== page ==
Hearings/Burden of Proof


In prior sessions, the Education Committee  considered legislation to switch the burden of proving an appropriate  program from the school district to the parents and to expedite the due  process hearing system. Both of these issues aroused considerable  controversy. SEEK-CT is opposed to any change in the burden of proof.  School districts have the affirmative obligation to provide a free  appropriate public education (FAPE) to a student with a disability.  The  district possesses the evidence needed to demonstrate that it offered an  appropriate program. Forcing parents to prove a negative without having  the evidentiary base is not appropriate. As to the hearing system, while  we have ideas for reform, we recognize that no consensus exists and  believe the Legislature should not devote time to this issue.

Our Position

The  burden of proving that a proposed Individualized Education Plan (IEP)  is appropriate falls on the school board, under current regulations,  C.G.S. §10-76h-14. SEEK-CT opposes any change in the burden of proof.

Under  state and federal law, the educational program and placement for a  student with a disability is determined in a collaborative Planning and  Placement Team (PPT) meeting. When the parent disagrees with what the  school district proposes, the parent has the right to file for a due  process hearing. At the hearing, the hearing officer must determine  whether the proposed program is appropriate and, if not, what relief to  offer to the student.  A due process hearing is a lengthy, highly  legalistic, and very expensive proposition. No parent can win a hearing  without an expert who can opine on the inappropriateness of the proposed  program.  

Most parents fighting for the  educational rights of their children do not have the financial resources  to hire the attorneys and the experts needed to prevail in a special  education due process hearing. According to the CT State Department of  Education 2018 database, parents represented themselves in 57% of the  fully-adjudicated due process hearings but won none of these hearings.  School districts are represented by experienced counsel in 100% of all  due process cases, fully funded by taxpayer dollars. This imbalance of  power skewed in favor of school districts would be further exacerbated  if the burden of proof is borne by the parents.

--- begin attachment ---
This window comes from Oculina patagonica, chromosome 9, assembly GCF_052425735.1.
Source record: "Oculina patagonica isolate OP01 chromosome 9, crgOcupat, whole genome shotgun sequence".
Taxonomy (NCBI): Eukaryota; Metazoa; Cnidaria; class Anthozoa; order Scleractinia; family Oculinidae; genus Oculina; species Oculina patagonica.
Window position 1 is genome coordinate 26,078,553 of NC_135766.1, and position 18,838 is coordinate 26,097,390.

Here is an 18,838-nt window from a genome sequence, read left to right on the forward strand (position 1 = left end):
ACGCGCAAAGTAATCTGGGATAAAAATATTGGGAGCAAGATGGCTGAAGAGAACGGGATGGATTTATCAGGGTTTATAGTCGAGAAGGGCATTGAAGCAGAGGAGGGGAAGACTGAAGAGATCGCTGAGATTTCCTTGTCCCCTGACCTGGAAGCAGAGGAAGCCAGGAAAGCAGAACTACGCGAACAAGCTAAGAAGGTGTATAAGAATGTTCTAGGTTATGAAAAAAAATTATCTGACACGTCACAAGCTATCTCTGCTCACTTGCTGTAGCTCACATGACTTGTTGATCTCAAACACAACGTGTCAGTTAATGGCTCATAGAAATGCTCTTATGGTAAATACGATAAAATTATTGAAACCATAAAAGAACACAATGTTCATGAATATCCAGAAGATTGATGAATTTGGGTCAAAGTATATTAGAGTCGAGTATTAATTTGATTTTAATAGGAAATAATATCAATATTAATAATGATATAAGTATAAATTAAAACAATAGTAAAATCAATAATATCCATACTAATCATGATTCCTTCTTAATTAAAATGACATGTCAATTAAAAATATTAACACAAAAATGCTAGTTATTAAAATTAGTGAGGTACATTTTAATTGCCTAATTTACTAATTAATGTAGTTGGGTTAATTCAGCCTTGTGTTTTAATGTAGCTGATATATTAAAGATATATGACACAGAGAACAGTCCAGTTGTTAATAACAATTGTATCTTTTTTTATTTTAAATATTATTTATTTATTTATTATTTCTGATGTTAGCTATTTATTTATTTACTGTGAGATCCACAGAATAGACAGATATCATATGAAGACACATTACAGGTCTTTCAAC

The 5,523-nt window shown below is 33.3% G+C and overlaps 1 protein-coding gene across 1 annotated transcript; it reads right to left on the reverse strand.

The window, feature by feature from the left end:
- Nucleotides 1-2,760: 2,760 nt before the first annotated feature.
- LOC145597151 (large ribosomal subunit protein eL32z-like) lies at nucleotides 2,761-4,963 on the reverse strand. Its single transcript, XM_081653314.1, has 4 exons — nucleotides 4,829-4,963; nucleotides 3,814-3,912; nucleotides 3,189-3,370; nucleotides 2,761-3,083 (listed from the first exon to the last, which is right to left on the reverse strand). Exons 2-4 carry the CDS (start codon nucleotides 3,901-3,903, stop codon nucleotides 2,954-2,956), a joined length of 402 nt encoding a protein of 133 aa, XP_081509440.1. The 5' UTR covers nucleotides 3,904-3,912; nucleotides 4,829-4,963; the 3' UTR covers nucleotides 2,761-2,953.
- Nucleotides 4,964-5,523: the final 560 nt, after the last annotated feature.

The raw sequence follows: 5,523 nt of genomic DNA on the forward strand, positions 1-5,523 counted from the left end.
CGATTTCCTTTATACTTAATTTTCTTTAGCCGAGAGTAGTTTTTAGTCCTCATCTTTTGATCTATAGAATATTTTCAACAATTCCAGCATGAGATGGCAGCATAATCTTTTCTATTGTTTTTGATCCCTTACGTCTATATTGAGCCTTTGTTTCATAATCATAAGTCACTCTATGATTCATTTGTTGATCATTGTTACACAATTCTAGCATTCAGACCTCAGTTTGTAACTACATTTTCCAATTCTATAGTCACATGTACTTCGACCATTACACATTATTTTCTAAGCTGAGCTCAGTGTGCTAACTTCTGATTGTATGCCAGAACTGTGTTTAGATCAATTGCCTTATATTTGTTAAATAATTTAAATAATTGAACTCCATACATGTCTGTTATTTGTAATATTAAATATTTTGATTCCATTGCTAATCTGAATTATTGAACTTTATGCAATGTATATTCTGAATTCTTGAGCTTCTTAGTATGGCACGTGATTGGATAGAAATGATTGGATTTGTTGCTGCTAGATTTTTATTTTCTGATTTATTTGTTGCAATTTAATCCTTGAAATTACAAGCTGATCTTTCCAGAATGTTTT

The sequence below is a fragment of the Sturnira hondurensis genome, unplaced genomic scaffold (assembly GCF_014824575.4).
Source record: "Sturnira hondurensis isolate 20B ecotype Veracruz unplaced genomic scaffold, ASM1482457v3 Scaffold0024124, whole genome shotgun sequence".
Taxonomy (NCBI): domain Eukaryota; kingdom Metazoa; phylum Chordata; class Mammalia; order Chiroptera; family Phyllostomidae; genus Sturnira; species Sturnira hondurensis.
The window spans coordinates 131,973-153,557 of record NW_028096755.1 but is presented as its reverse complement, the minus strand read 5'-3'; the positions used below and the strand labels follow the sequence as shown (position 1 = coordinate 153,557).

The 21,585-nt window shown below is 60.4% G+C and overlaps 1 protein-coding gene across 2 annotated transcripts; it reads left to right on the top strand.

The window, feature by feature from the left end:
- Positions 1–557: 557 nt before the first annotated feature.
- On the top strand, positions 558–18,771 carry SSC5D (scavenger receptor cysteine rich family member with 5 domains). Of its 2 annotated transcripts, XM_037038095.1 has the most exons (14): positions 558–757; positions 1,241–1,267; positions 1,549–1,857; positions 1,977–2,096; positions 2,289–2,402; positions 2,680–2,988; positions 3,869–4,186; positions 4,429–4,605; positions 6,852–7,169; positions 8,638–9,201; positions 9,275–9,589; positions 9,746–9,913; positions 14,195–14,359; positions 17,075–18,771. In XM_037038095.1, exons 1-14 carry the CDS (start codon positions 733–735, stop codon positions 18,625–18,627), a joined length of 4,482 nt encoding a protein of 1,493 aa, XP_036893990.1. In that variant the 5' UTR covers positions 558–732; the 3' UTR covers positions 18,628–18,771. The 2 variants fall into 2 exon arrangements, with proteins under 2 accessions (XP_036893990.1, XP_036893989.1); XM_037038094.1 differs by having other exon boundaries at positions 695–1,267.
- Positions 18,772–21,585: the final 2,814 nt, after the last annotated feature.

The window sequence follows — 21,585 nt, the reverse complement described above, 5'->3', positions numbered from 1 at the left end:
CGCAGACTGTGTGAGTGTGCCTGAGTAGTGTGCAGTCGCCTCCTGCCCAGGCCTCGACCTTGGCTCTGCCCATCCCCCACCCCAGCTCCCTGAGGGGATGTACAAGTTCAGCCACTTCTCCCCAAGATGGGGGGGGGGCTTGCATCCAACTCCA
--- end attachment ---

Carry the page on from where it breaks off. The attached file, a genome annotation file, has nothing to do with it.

To make matters worse, parents are responsible for the cost of their experts, whether they win or lose a hearing. Arlington v. Murphy, 548  U.S. 291 (2006). School boards have ample staff and resources available  to provide expert testimony without an additional financial outlay.  

More  than one third of students with disabilities live in households with  incomes of $25,000 or less, and in Connecticut, over one third of  children with disabilities live in poverty. Low-cost legal aid services  are usually not available due to the severe limitations on legal aid  funding. Often parents borrow from others or seek pro bono attorneys to  bring complaints hoping to help their children educationally. Additional  burdens placed upon parents to prove appropriateness could deter them  from bringing needed complaints against boards.  

The  law places an affirmative duty upon the school board to provide  appropriate programs to enable children with disabilities to make  meaningful educational progress. The school board has possession of the  evaluation reports, in-school performance data, and the staff that is  with the child every day. This is the information that is necessary to  demonstrate the appropriateness of any special education program. It  follows that school boards should carry the burden to prove their  educational programs are appropriate. Without this burden shouldered by  the board, lower achievement will surely result from unchallenged  inappropriate educational programs. Children with disabilities in  Connecticut already suffer from a significant achievement gap as  compared to children without disabilities. We cannot and should not put  these children at risk of further educational decline.